It is a great privilege to open this important Adjournment debate. I must begin by declaring my interest, as outlined in the Register of Members’ Financial Interests.
We are all passionate about developing our manufacturing base. It is vital that we, as politicians, do all that we can to promote British manufacturing and production to begin to rebalance our economy. I will place an emphasis on country of origin marking for manufactured products such as consumer goods, but I am sure that other Members will raise other areas.
This debate comes at a useful time, because only last week or the week before, Stoves, the cooker manufacturer, released information from a survey it had conducted with consumers, which found that half of British consumers were baffled about what products were made in Britain and what products were not. It also showed that two thirds of British consumers wanted to see a “Made in Britain” mark on products. I could not agree more with that sentiment, except for one small point: it should not be “Made in Britain”, but “Made in Great Britain”.
I hope that my hon. Friend recognises that the food industry is different from other industries in that it is possible to make a chicken pie in Nottinghamshire using south American chicken, and say that it is made in the United Kingdom. Does he agree that there are many loopholes that need to be closed?
My hon. Friend makes a pertinent point. The manufacture of chicken pies is not an area of speciality for me, but I am fortunate that in the village of Wombourne in my constituency, there is a McCain factory that produces some of the finest smiley faces in the world. Members will be pleased to hear that they are all made from British potatoes. It is not only McCain’s smiley faces that are important. British people want to see British brands manufacturing in Britain once more. We need to give those companies an incentive by making it clear what products are manufactured in Britain.
Does my hon. Friend agree that if a customer is given more information, such as the country of origin, there is a high probability that businesses will move to countries with better records in ethics and sustainability?
My hon. Friend makes an important and prescient point. I will go on to touch on the ethics of where products are manufactured.
Forty per cent. of British consumers have stated that if they knew that products were made in Britain, whether they be food products or consumer products such as chinaware, glassware or clothing, it would influence positively their decision to buy those products. We want to promote manufacturing. If the Government can do anything to promote our products and encourage people to buy them, they need to do so.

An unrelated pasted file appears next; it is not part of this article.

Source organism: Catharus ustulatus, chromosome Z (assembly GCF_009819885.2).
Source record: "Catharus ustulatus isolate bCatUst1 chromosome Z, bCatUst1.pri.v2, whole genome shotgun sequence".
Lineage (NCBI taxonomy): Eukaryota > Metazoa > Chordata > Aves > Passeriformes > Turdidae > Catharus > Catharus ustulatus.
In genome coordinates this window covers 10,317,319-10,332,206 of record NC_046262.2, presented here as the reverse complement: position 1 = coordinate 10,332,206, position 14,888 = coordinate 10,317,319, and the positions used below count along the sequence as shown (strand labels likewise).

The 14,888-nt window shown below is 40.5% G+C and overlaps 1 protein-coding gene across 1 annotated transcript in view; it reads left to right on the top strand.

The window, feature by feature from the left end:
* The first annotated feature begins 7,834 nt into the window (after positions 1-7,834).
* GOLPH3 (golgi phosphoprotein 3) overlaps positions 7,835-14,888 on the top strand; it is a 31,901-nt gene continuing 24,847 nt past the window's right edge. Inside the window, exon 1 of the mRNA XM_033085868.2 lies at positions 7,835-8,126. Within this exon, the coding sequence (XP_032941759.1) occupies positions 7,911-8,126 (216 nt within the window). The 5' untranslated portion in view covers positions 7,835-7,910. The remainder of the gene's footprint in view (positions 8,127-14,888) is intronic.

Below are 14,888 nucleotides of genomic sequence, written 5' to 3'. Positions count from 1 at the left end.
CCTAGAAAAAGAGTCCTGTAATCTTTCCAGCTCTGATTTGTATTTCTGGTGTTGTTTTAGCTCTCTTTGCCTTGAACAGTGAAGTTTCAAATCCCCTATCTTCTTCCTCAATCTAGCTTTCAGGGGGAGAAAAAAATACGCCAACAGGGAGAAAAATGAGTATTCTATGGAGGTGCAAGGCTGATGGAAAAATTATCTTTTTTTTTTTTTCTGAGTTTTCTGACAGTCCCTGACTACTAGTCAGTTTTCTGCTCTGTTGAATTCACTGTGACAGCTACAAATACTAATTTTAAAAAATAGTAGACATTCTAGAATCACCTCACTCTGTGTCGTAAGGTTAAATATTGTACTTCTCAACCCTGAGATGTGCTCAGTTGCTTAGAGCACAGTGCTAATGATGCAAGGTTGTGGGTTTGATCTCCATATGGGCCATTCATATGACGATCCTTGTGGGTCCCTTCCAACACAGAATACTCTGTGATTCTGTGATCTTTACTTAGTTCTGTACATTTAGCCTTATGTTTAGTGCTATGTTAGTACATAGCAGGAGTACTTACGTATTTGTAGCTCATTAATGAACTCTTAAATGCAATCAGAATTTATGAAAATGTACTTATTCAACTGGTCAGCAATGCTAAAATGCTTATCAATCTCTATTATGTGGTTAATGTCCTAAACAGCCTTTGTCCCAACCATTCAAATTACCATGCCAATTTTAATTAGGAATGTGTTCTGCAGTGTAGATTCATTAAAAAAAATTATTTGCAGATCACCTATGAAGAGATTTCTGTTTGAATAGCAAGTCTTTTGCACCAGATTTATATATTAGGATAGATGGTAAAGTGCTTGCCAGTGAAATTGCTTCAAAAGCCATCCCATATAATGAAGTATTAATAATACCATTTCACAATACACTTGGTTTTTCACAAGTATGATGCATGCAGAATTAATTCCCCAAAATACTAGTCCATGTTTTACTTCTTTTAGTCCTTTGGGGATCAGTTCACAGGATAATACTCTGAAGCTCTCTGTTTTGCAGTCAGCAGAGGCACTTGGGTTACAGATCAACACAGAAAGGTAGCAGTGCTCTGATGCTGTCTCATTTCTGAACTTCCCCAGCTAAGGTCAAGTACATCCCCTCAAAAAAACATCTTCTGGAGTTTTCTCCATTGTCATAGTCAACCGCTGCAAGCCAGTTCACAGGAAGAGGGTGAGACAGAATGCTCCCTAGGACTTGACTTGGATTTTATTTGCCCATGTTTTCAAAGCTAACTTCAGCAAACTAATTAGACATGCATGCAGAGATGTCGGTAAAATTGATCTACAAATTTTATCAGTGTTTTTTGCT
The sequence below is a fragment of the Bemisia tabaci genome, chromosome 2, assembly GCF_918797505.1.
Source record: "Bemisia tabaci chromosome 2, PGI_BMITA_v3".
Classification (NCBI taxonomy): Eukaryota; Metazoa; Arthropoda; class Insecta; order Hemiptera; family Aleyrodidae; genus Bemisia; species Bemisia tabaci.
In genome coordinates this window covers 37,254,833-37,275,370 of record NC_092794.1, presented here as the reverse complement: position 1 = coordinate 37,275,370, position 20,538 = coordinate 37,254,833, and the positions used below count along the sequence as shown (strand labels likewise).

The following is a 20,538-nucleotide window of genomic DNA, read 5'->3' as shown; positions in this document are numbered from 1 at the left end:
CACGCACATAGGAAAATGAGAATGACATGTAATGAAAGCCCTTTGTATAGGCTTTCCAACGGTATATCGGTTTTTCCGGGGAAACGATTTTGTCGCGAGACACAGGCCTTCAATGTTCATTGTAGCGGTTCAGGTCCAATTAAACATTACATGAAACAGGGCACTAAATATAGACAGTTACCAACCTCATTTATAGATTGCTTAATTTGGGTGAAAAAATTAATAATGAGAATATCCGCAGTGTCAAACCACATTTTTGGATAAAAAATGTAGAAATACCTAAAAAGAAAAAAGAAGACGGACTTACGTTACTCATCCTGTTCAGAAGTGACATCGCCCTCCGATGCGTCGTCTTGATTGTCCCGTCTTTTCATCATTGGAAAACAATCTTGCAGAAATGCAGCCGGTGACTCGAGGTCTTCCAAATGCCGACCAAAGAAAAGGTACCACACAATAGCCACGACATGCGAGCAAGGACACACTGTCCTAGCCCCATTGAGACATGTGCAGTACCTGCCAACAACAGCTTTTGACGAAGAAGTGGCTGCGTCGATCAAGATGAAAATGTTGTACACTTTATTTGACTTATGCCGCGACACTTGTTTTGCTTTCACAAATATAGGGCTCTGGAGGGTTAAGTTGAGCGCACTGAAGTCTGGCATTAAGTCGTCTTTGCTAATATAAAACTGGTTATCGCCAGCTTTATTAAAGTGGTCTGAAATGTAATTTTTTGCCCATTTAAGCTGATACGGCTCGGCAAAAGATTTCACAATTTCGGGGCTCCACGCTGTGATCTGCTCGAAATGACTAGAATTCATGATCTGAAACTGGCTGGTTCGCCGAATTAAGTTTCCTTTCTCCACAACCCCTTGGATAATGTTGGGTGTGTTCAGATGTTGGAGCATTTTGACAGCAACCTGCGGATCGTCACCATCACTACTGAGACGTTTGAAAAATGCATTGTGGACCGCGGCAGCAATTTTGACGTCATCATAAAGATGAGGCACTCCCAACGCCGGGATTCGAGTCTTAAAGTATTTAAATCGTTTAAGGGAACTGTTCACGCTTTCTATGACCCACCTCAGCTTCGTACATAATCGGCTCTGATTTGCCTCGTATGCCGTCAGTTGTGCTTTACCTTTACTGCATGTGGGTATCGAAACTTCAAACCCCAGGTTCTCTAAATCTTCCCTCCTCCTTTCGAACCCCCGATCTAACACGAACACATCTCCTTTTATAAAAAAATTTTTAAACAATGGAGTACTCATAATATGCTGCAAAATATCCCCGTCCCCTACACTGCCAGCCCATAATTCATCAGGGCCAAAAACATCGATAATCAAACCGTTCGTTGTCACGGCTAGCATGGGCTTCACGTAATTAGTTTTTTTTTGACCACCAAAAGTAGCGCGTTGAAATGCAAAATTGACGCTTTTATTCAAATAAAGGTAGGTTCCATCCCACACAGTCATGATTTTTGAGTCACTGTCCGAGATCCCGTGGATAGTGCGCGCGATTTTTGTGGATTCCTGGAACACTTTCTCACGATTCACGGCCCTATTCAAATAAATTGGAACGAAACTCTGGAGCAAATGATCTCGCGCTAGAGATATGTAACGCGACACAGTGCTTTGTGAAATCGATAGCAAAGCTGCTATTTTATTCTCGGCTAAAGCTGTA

The Toyota plant at Burnaston is making the new hybrid Auris, and they are being branded as, “Made in Britain”. It is really interesting that manufacturers are starting to do that themselves.
Absolutely. There is a real sense of pride. That pride was felt even by the Department for Business, Innovation and Skills when, not long after the general election, a JCB—another great product from my home county of Staffordshire—was proudly displayed in front of the Department in the full livery of a Union flag. Well, if it is good enough for BIS, I say it is good enough for the rest of the country.
Britain is still a great manufacturing nation, despite the many years of decline and the fact that employment in manufacturing has declined from 4.3 million to 2.5 million. We should not be disheartened, because we can rebuild this great manufacturing nation and have a second industrial revolution, with manufacturing businesses spawned right across the nation—hopefully, most importantly of all, in South Staffordshire. I am sure all Members would agree with that.
Anywhere with the compass direction “south” in its name.
The Government can make the simple move of ensuring that all manufactured goods have country of origin markings. That can help in various sectors—food has been mentioned, but I particularly wish to point out chinaware, glassware, clothing, domestic electrical appliances and furniture. People would know when they made their purchases that they were buying British, supporting the British economy and making a real difference.
The manufacturing sector in my constituency is very small, but we do have a growing food production sector and are trying to add value to locally produced food. One of the big issues is that people want to buy ethically produced food and be sure that animals have been treated properly. In buying British, they know that that is the case. My hon. Friend’s points are therefore very important to the food sector in my constituency.